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lost
07-14-2010, 01:36 AM
Title: Duke Nukem: Manhattan Project
Platforms: Xbox 360
Platform Reviewed: Xbox 360
Developer: 3D Realms (http://www.3drealms.com/)
Publisher: 3D Realms (http://www.3drealms.com/)
MSRP: 1200 points
Writer: Martin 'lost' Perry

Duke Nukem: Manhattan Project Review

Duke Nukem is history...

There have been plenty of XBLA re-releases lately, classic titles like Perfect Dark have been welcomed with open arms, particularly given their visual upgrades and new features. 3D Realms, still going after all controversy, has decided to pitch in on the efforts and bring back a 'classic' Duke Nukem adventure in the form of Manhattan Project. This 2.5D side-scroller was originally released way back in 2002 and pleased a few fans who enjoyed the simple, action filled gameplay.

http://i6.photobucket.com/albums/y242/LostGames/dnmp1.jpg

Unfortunately the game hasn't aged well at all and the majority of its charm has completely worn off. As a character, Duke is something of a dusty relic failing to traverse into this new era game with the same grace as Zelda or Mario. The story is simple enough, with Mech Morphix up to trouble and Duke is the only guy man enough to save the day. As he typically likes to do this is achieved by saving babes, shooting things and blowing stuff up.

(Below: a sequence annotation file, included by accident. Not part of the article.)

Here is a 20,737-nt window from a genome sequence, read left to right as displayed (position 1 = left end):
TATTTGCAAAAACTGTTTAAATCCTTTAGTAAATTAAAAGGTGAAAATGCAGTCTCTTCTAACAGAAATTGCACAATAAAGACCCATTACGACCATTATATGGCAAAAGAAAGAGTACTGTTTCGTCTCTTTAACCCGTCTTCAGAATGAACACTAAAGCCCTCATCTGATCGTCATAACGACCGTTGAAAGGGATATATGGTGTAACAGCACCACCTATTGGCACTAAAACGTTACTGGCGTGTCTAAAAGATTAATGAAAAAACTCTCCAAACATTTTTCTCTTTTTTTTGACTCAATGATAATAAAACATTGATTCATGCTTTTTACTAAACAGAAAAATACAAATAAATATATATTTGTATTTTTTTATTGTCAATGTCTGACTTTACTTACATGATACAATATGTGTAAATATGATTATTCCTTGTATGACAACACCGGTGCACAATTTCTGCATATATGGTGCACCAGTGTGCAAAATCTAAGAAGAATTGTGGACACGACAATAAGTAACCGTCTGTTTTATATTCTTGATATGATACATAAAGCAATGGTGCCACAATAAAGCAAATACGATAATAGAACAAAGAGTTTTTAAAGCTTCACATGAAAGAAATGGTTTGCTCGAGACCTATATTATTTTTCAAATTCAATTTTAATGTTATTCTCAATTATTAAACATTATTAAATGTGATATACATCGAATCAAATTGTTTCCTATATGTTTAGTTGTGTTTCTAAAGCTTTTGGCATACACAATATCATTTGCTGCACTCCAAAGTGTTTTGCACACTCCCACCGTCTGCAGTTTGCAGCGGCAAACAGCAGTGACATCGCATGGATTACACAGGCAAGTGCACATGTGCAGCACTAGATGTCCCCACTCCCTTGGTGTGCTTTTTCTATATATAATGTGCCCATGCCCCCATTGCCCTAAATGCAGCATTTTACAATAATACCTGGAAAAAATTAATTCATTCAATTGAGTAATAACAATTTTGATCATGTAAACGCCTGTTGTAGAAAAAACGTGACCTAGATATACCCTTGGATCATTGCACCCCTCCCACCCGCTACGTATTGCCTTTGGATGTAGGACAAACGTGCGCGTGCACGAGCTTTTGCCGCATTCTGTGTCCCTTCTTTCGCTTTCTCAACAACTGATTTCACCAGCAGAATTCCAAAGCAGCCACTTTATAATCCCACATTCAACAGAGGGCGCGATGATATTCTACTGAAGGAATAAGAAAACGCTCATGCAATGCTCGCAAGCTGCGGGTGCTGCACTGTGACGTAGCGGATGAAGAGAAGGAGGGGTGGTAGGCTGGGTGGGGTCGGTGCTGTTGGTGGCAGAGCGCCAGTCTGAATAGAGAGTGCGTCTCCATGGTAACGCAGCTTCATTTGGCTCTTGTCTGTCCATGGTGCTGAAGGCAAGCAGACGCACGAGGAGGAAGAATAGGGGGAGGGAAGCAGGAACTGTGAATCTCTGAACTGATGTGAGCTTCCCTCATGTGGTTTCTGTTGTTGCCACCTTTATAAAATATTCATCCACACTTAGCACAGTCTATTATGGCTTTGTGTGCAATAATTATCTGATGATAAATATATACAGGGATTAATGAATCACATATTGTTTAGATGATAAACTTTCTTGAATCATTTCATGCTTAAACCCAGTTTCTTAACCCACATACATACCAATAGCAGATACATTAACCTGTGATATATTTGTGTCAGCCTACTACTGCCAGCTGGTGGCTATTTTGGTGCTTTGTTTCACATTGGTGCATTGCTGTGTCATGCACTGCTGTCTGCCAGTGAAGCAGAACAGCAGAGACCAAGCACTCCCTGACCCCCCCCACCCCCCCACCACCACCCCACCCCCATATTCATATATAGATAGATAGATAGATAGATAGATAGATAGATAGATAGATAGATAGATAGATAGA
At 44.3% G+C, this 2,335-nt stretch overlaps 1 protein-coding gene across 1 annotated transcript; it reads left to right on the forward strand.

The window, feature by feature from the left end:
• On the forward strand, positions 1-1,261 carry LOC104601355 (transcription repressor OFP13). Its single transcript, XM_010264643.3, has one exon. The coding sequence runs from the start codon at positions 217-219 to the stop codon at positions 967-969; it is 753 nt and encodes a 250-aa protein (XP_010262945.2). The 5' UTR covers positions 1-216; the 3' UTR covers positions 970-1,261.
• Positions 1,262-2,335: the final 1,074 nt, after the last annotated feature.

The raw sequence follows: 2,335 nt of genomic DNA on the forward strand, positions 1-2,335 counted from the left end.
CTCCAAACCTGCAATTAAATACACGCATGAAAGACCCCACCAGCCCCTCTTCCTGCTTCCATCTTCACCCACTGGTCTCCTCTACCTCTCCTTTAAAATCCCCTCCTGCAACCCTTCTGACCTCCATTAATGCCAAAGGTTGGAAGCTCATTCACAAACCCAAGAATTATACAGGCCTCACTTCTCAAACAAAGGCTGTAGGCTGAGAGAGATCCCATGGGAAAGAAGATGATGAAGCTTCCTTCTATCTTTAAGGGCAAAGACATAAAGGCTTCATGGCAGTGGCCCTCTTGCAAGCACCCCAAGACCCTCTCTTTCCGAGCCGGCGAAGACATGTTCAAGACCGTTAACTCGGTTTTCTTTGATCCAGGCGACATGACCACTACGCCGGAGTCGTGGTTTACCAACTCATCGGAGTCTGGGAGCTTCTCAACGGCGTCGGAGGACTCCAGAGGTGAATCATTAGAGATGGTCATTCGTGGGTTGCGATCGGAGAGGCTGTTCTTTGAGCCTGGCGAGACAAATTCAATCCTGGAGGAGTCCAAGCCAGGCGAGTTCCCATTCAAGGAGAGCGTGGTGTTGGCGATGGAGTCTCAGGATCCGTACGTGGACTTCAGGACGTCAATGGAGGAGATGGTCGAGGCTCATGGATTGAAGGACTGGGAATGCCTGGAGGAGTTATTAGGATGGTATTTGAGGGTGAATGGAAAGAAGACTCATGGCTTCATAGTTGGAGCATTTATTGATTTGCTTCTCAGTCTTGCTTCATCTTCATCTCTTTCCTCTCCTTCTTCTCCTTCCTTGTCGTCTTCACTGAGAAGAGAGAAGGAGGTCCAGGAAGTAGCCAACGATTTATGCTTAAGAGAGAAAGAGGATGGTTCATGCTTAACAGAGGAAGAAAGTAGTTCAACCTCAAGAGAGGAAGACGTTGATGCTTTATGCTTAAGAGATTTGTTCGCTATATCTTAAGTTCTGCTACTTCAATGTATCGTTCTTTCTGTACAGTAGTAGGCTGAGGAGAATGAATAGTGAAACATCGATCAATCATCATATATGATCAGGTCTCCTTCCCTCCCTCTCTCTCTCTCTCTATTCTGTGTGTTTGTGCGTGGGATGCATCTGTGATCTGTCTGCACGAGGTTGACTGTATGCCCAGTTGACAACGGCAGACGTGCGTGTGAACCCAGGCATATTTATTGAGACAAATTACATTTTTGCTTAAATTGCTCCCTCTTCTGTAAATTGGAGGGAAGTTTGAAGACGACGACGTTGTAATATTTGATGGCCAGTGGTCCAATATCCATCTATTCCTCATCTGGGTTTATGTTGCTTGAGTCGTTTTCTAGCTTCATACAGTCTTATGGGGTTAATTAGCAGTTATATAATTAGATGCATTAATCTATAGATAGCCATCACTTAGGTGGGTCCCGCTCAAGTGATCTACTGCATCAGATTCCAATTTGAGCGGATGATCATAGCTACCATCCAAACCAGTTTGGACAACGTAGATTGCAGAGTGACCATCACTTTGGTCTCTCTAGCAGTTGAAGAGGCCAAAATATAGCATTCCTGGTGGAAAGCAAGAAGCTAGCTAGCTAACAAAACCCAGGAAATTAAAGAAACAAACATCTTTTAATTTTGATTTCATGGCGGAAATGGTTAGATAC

Doesn't sound too dissimilar to a lot of titles currently being released with $60 price tags and lots of shouting soldiers does it? The problem is that the level objectives fail to excite or motivate the player particularly when the Arcade has become an arena for creative gameplay. You are tasked with trawling through the levels, blasting away familiar enemies, and trying to find a key card and a bomb-strapped babe. Other than boss battles this is how the majority of the game is spent.